Adam Westbrook // ideas on digital storytelling and publishing

How to add some Flavors to your online portfolio

Posted in Entrepreneurial Journalism by Adam Westbrook on January 10, 2011

Image Credit: youngthousands on Flickr

Up until recently, I have advocated WordPress.org as the best platform for building your own, easy portfolio site. I talked about it at length in last year’s Blogging for Journalists series, and in this article for journalism.co.uk.

But all is not well.

Over the Christmas break I started reworking my portfolio website. Up until now I’d been using a WordPress install with a decent free theme. I’ve been updating it through 2010, but its message was confusing, and crucially, it wasn’t bringing in any new work. I decided I needed something new: something simple and eye-catching.

So, I started the hunt through hundreds of WordPress themes, free and paid for…and after three frustrating days – I found nothing.

Hundreds if not thousands of developers create new WordPress themes all the time, but many of them focus on using all the features, creating themes packed with text, widgets, columns and menus. There was no room for simple, elegant theme (incidentally, if you’re a WordPress theme designer reading this: gap in the market!)

I almost gave up…and then I discovered Flavors.

Why use flavors?

Flavors.me‘s tag-line is “make a homepage in minutes” – and that’s what it is about. It is a platform for you to create a one-page destination for your digital world, detailing who you are, and bringing all your different feeds into one place.

For me, Flavors offers three really significant things for someone trying to make a quick, distinctive website:

.01 simplicity: there are no pages, posts, comments or widgets to worry about. You can actually create the whole site in about 30 minutes, which for a website is pretty remarkable

.02 versatility: despite this, no two flavors.me sites I have seen look the same. And it gives you the chance to use the whole browser window and create a really attention grabbing theme.

.03 curation: flavors.me was designed to provide a one-stop shop for all our different digital outlets. So you connect your Twitter feed, your blog output, your Tumblr, Flickr and Vimeo feeds – and they can all be viewed from one page.

Wordpress vs Flavors: which is more eyecatching?

How to use flavors

  • You start with flavors.me by registering with the service for free and creating your own url – at first http://www.flavors.me/yourname.
  • Then you’re taken to your page, and a floating ‘design’ panel lets you add all your news feeds, edit the name of your site, and mess around with the shape and size.
  • Flavors lets you adjust the positioning of your content to about six or so templates, for example, to the left of the screen, right in the centre etc. You can also adjust the font, size and colour of your text.
  • Finally, you can decide on the background for your site. People use photographs, their own graphic designs or just plain colours. They all appear full screen, right across the browser, which instantly makes your own website stand out from the crowd.

What about your portfolio?

So, how do you create a portfolio of work inside Flavors.me? This is where the site’s curation tools are most useful, because you can connect them to the third-party sites holding your portfolio work and it does the rest of the work.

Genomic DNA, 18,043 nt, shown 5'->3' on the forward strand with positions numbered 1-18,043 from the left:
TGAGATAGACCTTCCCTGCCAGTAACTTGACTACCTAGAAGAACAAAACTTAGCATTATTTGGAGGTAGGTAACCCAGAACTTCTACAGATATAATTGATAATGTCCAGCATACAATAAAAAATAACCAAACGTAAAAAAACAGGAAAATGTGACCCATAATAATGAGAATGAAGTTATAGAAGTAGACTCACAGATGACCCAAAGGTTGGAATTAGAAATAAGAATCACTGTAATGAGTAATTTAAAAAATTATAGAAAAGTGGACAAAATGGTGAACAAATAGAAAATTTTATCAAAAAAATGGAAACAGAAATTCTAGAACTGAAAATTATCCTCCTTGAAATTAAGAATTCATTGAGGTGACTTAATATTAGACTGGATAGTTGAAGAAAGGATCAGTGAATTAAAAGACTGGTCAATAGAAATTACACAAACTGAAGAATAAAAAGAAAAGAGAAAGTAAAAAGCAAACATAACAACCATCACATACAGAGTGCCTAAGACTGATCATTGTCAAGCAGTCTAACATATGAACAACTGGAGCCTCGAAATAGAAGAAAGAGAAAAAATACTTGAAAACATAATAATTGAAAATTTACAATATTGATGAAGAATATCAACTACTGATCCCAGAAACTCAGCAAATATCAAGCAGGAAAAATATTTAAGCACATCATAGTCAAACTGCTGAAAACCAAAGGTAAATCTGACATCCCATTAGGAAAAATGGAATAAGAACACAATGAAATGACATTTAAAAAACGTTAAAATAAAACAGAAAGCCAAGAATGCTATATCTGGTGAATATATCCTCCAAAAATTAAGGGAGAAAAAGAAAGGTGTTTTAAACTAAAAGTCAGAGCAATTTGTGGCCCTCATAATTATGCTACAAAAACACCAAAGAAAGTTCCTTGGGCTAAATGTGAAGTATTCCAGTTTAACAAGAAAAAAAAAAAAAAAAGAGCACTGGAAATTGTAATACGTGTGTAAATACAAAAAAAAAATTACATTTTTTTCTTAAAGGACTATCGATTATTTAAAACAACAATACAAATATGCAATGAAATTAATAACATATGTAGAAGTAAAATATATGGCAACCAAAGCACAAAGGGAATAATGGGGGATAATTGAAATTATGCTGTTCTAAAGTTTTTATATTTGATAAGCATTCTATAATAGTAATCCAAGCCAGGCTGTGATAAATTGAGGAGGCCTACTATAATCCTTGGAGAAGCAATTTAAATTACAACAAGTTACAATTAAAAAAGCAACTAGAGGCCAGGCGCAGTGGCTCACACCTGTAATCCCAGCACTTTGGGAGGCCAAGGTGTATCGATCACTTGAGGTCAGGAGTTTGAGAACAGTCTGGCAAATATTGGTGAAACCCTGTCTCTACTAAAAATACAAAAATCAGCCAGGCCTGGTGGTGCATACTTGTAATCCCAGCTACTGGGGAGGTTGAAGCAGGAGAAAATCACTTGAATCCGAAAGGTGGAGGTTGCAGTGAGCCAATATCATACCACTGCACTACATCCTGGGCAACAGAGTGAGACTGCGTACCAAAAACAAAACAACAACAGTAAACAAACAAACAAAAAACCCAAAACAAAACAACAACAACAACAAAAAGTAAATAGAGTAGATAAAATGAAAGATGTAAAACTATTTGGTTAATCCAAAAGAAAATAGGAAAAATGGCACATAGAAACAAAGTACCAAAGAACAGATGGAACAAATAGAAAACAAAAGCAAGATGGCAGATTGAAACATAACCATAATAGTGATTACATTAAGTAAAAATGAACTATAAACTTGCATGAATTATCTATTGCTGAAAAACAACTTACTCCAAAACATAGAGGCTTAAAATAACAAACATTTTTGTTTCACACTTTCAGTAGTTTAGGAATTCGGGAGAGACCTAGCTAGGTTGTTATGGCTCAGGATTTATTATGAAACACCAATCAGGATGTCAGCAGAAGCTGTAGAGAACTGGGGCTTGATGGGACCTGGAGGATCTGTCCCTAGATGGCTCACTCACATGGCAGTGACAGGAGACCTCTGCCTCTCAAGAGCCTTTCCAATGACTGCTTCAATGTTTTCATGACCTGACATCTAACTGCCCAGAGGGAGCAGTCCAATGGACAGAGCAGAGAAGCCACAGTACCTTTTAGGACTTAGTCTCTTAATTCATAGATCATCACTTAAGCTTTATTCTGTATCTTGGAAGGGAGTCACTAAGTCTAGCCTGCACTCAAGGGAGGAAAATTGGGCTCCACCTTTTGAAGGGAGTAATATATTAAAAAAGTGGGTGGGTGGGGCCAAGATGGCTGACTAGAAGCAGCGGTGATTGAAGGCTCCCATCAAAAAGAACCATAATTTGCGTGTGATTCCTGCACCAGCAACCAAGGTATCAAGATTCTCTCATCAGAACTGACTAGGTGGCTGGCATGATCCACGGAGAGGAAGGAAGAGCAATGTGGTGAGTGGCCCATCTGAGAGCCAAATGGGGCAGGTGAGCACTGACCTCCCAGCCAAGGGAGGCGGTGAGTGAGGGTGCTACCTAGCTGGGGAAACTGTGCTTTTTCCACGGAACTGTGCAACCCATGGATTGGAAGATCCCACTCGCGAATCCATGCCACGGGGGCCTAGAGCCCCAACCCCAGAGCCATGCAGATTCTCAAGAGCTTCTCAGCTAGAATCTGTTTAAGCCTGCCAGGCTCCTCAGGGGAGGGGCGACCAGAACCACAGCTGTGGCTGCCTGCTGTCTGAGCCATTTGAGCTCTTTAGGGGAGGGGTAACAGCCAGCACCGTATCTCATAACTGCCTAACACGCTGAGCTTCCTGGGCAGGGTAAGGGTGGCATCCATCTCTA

For example, as a video journalist, I want my films available to view on the site. But I don’t need to worry about creating a new post for each film, and embedding it: I simply connect Flavors to my Vimeo page and it does the rest.

It works the same with Flickr and Picasa (and others) for photojournalists, Soundcloud for audio journalists; Behance for designers and all the major blogging platforms for writers.

Best of all: clicking on each feed, opens it up in an adjoining panel: so people can watch your content without leaving your website.

How to match it to your domain name.

Flavors.me is free to access most of the features. However, to get all the fonts and full range of design options, SEO metadata and domain matching you’ll need to pay an annual fee of $20 (£12).

The paid version also lets you add a nifty ‘contact’ page and a few other things too.

If you really like your Flavors site, you might want to make it your official homepage. Obviously, you’ll need to own a domain name (try services like Bluehost (affiliate link) if you don’t have one already); but once you do, redirecting is pretty simple.

You need to log into your domain name’s Control Panel, find the options to change DNS records, and add a new A-record, changing the IP address to the Flavors.me server.

Flavors offer  quick guide to doing this, so it’s pretty straightforward.

Examples of great journalists portfolios

Loads of journalists are already experimenting with Flavors. Here are some examples of it being used to great effect. If you want more inspiration, the site’s directory is a great place to start.

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There are some design downsides: the site’s full-screen nature means it looks different on each computer. I am also not sure how it looks on mobile devices or an iPad.

NOTE: Lovely readers, including Philip John and David Berman have pointed out my site looks less impressive on an iPad. Clearly something to test with your own background designs.

Image Credit: Philip John

What you compromise is the flexibility of WordPress: there are no plugins, no widgets, no CSS; but what you gain is the chance to design a website that really stands out. And with the number of websites in the billions and growing daily, that’s what matters.